Well, we had a good start to our hyped-up "El Nino" season. December and January were both the kind of rainy I remember having 20 years ago - constant and soaking. We have had enough rain that three apartment buildings are falling off a cliff in Pacifica. There has been mud, and slightly flooded creeks. Plenty of snow for the skiers in the Sierra. This was all quite heartening.
Then I saw the weather forecast for the coming week - 70 degrees here for the Super Bowl! plus over a week of dry weather! - and shortly after read two articles in the Chronicle that concerned me. The first is about the snowpack - you can read that article here - and it states that while the snowpack levels are good now, it's still no guarantee that we'll have enough for drinking water this summer. (The snowpack provides most of the drinking water here in California. So rains are good and important for many reasons, but the snowpack is the true indicator of the coming year.)
The second article was about good old Punxsutawney Phil - not something I usually give much credence to, but if somehow Phil (or his handlers) has grown psychic powers, an early Spring doesn't bode well for our water supply.
I was so looking forward to gardening without huge water restrictions this summer. I don't think I can ever be unaware of our water deficiencies here, and will always be careful, but it would have been nice to run the drip system twice a day without worrying. Now I understand that "without worrying" is going to be a phrase that's phased out of our vocabulary, for good.
I mean, last summer sucked. We have neighbors with wells, and the wells dried up. (Washing your cars every week and watering your grass every day will do that, ahem.) We pay for flood insurance on this street; that's how high the water table here used to be. It was a condition of our mortgage. Now the high water table is gone. Imagine the irony, and our wincing, when we write that totally unnecessary $1700 check every year.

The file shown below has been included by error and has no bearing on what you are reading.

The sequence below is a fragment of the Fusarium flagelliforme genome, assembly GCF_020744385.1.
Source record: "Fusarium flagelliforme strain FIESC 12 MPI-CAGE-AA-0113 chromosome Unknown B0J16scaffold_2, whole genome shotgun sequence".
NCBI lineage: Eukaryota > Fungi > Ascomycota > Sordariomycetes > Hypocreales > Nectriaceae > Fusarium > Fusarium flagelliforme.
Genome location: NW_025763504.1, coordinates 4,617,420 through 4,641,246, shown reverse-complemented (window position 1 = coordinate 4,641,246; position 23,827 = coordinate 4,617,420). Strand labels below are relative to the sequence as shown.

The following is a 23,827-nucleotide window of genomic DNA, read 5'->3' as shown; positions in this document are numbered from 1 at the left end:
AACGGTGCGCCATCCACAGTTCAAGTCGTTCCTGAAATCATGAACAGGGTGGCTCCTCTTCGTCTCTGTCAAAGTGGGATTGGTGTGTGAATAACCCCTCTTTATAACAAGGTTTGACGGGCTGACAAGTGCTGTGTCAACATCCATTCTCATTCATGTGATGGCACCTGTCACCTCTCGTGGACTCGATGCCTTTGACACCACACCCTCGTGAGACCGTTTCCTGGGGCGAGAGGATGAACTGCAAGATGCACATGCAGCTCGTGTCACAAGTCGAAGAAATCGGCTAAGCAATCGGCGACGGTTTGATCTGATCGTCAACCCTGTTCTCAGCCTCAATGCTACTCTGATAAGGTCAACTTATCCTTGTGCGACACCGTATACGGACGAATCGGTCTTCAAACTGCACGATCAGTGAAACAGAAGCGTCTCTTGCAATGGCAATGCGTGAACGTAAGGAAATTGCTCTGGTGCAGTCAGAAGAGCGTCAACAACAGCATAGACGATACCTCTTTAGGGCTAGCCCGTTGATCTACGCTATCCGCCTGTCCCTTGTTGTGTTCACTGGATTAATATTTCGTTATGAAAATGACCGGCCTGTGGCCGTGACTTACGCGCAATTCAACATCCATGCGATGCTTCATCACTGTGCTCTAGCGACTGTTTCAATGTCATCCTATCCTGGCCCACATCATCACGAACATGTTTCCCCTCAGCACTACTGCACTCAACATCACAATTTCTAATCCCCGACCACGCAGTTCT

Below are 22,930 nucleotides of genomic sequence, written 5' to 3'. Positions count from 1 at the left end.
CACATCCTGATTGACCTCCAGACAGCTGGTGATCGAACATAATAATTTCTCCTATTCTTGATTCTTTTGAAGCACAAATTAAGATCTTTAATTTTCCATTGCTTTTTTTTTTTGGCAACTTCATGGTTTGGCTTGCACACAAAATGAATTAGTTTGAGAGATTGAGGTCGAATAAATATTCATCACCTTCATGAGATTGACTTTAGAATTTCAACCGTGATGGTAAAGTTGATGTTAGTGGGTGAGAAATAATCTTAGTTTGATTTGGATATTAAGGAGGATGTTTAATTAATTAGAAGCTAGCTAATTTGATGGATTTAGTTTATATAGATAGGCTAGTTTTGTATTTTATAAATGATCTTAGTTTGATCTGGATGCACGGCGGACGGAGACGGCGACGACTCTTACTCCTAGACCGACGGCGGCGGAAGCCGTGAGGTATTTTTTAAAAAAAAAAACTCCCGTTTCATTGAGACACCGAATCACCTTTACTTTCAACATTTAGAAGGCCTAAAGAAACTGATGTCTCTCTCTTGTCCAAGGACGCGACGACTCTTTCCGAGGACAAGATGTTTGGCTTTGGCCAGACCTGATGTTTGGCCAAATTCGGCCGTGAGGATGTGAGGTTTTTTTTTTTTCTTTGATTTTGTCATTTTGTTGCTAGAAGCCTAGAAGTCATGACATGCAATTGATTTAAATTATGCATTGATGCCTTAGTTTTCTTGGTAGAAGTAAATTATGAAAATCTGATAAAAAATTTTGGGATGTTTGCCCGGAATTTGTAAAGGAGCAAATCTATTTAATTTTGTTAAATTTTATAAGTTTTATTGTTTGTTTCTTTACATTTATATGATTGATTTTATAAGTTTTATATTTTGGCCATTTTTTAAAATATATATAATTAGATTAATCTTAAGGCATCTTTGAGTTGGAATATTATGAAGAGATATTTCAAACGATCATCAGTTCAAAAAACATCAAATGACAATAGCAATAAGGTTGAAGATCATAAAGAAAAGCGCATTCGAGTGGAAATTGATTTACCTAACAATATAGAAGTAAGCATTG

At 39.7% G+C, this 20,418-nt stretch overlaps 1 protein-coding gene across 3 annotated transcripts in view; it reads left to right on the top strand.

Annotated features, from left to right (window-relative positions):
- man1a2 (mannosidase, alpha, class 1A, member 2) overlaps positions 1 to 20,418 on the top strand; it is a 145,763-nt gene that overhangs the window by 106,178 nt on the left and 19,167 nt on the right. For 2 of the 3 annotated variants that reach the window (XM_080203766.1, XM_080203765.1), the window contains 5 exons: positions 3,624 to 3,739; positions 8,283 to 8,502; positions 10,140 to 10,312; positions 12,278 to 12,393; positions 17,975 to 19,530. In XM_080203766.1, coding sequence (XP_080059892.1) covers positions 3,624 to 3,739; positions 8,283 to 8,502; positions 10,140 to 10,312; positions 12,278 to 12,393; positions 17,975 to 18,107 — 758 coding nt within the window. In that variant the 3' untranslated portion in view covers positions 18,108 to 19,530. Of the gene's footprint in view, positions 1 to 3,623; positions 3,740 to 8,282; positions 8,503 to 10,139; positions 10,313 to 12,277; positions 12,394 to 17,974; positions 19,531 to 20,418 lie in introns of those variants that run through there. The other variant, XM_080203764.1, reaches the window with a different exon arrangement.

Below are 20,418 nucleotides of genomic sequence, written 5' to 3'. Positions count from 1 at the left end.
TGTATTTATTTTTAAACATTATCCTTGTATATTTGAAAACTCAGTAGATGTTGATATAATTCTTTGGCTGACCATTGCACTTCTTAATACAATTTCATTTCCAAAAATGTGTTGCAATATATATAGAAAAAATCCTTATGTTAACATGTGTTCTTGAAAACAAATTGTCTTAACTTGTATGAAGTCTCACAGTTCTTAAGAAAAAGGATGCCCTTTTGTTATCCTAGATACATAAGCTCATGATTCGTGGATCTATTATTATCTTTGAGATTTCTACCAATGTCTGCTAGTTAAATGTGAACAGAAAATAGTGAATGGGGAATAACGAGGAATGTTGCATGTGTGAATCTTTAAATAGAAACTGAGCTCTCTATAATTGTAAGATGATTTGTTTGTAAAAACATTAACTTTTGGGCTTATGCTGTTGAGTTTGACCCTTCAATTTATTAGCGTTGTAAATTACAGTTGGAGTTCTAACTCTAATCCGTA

At the moment, our rain barrels are in good form. One is full to bursting, one is about half full, and one has about 12 inches of water at the bottom (that's the one I've been using to water containers that are on the front porch). This coming week, I'll have to use the barrels to water the vegetable garden, since we're going to be dry and it's going to get warm. When the barrels are empty, that's it - we'll have to use municipal water through the drip system.
I dunno, it's just all so discouraging. And it makes me wonder if it's worth it? Am I doing the right thing by growing in drought years? Sunset Magazine reminded me of the good news: we're more likely not to waste food that we've grown ourselves, and it takes far less water and energy to grow and eat from our backyards rather than buying food that is grown elsewhere and transported in (which is also a good argument for eating only seasonal foods). But Sunset also gave me good reminders for gardening in times of drought (and actually, any time):
1) Only grow what we willl actually eat (That means I still won't grow zucchini. :) It also means, don't waste anything that we've grown - preserve it or give it away.)
2) Take extra good care of the soil (No till, add compost, use cover crops wisely, use zero herbicides or pesticides.)
3) Mulch. And mulch some more. (Only, leave just a little bare ground for those ground-burrowing native bees, won't you?)
This all helps me feel much better about my gardening decisions. But you can bet I'll still be watching the weather reports, hoping for more rain.